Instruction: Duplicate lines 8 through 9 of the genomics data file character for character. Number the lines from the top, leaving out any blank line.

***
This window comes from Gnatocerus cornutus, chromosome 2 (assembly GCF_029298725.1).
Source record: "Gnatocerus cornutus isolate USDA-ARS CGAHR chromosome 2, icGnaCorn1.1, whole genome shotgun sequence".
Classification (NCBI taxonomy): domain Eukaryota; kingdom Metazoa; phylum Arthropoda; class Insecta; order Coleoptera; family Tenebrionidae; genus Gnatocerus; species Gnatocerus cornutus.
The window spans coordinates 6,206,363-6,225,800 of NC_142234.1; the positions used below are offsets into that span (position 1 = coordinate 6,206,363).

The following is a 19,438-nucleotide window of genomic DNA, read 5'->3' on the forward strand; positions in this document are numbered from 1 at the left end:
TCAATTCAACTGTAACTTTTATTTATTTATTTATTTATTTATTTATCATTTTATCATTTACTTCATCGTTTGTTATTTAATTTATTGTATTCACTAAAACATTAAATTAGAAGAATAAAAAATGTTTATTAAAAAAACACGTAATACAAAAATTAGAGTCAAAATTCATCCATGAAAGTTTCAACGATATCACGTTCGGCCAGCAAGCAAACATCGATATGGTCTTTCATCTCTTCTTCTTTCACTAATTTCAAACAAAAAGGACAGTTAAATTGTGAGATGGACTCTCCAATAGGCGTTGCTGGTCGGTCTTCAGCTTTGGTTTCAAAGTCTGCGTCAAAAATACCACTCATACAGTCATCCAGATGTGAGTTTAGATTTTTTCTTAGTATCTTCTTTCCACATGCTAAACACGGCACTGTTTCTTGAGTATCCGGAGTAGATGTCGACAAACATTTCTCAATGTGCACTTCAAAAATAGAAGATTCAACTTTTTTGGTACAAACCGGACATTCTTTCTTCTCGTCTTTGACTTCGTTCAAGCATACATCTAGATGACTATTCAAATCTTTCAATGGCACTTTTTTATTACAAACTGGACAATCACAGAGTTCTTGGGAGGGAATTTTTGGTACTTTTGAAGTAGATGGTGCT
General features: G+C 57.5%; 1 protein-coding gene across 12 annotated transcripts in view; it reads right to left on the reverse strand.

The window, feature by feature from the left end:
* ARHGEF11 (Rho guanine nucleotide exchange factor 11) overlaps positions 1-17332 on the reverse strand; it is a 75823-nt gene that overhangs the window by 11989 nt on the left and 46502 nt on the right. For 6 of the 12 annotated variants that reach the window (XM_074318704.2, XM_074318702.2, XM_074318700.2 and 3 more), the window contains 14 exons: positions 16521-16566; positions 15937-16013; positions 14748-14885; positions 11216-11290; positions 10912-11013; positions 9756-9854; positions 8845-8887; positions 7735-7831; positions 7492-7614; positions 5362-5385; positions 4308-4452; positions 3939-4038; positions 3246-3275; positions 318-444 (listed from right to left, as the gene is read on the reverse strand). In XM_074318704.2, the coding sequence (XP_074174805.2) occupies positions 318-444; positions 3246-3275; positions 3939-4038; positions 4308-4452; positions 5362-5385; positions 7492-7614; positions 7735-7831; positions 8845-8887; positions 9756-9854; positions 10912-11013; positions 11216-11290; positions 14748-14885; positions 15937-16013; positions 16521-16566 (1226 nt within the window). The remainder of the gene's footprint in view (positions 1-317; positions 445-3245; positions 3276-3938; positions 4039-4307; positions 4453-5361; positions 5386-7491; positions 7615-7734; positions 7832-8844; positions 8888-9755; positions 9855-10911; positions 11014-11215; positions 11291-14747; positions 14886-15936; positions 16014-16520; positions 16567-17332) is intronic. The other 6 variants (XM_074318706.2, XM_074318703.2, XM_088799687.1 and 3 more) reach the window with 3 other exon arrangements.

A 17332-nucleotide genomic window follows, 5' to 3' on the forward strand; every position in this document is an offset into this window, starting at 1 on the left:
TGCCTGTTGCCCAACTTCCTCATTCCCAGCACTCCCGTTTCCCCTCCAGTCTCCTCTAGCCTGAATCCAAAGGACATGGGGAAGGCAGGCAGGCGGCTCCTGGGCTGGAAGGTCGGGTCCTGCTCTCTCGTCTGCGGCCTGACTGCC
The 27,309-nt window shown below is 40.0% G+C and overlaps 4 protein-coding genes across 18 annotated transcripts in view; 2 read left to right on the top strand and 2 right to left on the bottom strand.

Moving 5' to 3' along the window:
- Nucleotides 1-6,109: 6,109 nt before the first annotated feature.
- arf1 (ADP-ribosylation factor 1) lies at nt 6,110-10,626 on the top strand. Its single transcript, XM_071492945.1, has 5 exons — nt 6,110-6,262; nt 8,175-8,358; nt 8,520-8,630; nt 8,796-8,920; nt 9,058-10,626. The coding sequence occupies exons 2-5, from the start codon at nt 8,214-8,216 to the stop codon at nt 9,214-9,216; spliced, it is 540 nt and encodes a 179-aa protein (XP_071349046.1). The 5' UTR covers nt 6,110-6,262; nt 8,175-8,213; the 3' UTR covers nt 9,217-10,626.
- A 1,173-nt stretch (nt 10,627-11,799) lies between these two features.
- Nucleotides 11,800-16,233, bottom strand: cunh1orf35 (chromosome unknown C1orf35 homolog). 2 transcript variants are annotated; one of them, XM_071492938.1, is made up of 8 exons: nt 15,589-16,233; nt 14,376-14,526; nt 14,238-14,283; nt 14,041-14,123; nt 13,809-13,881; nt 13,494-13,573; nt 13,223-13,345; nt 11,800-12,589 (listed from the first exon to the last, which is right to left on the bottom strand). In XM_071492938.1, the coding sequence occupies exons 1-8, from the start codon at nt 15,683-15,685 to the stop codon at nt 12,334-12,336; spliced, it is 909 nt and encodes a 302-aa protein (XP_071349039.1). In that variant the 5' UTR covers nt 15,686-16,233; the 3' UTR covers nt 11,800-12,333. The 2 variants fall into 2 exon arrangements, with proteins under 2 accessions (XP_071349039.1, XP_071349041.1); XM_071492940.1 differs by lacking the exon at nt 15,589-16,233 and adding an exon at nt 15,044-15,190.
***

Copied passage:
The window, feature by feature from the left end:
* ARHGEF11 (Rho guanine nucleotide exchange factor 11) overlaps positions 1-17332 on the reverse strand; it is a 75823-nt gene that overhangs the window by 11989 nt on the left and 46502 nt on the right. For 6 of the 12 annotated variants that reach the window (XM_074318704.2, XM_074318702.2, XM_074318700.2 and 3 more), the window contains 14 exons: positions 16521-16566; positions 15937-16013; positions 14748-14885; positions 11216-11290; positions 10912-11013; positions 9756-9854; positions 8845-8887; positions 7735-7831; positions 7492-7614; positions 5362-5385; positions 4308-4452; positions 3939-4038; positions 3246-3275; positions 318-444 (listed from right to left, as the gene is read on the reverse strand). In XM_074318704.2, the coding sequence (XP_074174805.2) occupies positions 318-444; positions 3246-3275; positions 3939-4038; positions 4308-4452; positions 5362-5385; positions 7492-7614; positions 7735-7831; positions 8845-8887; positions 9756-9854; positions 10912-11013; positions 11216-11290; positions 14748-14885; positions 15937-16013; positions 16521-16566 (1226 nt within the window). The remainder of the gene's footprint in view (positions 1-317; positions 445-3245; positions 3276-3938; positions 4039-4307; positions 4453-5361; positions 5386-7491; positions 7615-7734; positions 7832-8844; positions 8888-9755; positions 9855-10911; positions 11014-11215; positions 11291-14747; positions 14886-15936; positions 16014-16520; positions 16567-17332) is intronic. The other 6 variants (XM_074318706.2, XM_074318703.2, XM_088799687.1 and 3 more) reach the window with 3 other exon arrangements.